Malthusian logic

The Mole was down at the butcher's the other day in search of decent sausages (they are so hard to find these days) when he noticed that the butcher was wearing an MCC tie. The Mole was left with a question he dared not ask: Was the butcher really one of the 22,000 members of the Marylebone Cricket Club, the organisation which presides over what they call The Laws of Cricket? This did not seem very likely as there is an 18-year waiting list to become a full member of the club and The Mole concluded, as only an Englishman could, that he must have picked up the tie in a jumble sale, probably from the wardrobe of an MCC member who had been sent to the great pavilion in the sky by the Big White Umpire.

As the waiting list seems to indicate, cricket is to the English an activity of great import, even if these days we are not very good at it. There are, of course, old gentlemen who believe that cricket has never been the same since players became professionals and started wearing sponsored clothing rather than white flannels and, on balance, The Mole tends to agree with them.

Times change, however, and today the MCC is presided over by Sir Tim Rice, who is most famous for writing musicals such as Jesus Christ Superstar and Evita and for film scores such as The Lion King. He less well known as the author of an Ode to Didcot Power Station. He was knighted in 1994, has won four Tonys, three Oscars and is a Disney Legend.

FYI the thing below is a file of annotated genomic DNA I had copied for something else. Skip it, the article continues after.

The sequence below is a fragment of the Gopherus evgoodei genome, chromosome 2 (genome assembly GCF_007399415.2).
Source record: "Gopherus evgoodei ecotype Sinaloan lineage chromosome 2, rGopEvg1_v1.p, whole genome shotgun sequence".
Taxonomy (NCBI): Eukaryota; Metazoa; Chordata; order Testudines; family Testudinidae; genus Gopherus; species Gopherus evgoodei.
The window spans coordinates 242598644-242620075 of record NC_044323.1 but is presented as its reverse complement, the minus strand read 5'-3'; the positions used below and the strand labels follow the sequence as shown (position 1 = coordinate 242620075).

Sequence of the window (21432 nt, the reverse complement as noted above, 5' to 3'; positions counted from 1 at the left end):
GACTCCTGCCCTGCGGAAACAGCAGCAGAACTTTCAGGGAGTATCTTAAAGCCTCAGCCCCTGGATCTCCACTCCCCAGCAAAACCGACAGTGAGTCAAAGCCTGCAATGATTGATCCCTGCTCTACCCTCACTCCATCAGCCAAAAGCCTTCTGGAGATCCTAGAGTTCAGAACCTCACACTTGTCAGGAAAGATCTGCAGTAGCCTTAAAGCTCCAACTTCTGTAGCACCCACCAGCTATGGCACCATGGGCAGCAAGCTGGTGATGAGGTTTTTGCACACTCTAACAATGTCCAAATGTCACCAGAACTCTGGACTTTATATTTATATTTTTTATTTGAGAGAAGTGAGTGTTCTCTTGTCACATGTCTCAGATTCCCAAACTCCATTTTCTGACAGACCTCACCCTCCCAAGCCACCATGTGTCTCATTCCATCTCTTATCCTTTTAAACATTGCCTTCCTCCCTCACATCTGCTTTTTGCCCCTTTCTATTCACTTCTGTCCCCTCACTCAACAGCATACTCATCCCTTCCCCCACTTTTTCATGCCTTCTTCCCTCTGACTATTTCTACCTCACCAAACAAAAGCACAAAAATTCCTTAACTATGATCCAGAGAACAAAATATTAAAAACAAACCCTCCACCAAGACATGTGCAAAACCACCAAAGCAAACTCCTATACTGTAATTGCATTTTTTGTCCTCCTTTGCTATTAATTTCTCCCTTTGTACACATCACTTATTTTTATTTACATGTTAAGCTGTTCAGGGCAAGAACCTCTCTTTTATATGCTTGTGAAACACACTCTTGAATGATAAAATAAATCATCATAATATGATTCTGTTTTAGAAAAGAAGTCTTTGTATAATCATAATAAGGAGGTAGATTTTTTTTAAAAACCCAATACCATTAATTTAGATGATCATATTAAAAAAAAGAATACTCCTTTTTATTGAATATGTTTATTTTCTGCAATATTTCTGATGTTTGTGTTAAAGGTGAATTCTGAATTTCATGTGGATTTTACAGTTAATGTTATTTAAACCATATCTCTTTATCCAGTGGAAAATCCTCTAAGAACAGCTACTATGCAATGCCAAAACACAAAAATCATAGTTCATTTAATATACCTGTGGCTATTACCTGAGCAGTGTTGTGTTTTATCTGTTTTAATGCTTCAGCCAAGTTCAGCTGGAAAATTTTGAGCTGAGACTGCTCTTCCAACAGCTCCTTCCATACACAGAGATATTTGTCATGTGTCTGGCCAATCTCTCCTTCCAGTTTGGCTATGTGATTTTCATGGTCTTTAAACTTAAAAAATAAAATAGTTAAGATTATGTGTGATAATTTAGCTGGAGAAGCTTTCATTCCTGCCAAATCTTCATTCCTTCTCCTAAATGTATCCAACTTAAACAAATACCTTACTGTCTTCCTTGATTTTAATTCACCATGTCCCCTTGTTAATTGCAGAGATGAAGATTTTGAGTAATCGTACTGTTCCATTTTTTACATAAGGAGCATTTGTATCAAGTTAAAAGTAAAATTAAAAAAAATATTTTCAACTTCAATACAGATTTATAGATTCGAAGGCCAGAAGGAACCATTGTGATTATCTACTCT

The Mole, while not wishing to be a stick in the mud, feels that by this logic, the president of the FIA ought to have been the late George Harrison, a wellknown Formula 1 fan.

Motor racing was once the preserve of wealthy gentlemen (butchers were definitely not allowed to take part) although it was not long before factory teams emerged and understood that the value of victory far outweighs the salary of a hired man. Since that day salaries have done nothing but increase.

The Mole believes that drivers are usually paid what they are worth. Michael Schumacher wins races and so his market value is very high. Once in a while a team will make a big mistake. Eddie Irvine's deal with Jaguar Racing was a classic piece of corporate insanity but the people in Detroit have only themselves to blame for not understanding what they were doing. Jacques Villeneuve's deal with BAR is a similar story.

The name that is on everyone's lips at the moment is that of Giancarlo Fisichella, widely considered to be a mature talent in search of a good car. Fisichella needs to be in a competitive drive before it is too late and so it was no surprise last week when the Roman driver declared himself to be on the market for next year. He later recanted and said some nice things about his current employer Jordan but by then he had made his point. He wants a drive with Ferrari, McLaren or Williams.

Of the men currently employed to fill these top six seats, Ralf Schumacher, Rubens Barrichello and David Coulthard may possibly be on the move. It is fairly clear that Kimi Raikkonen, Juan Pablo Montoya and Michael Schumacher will remain where they are.

Or will they?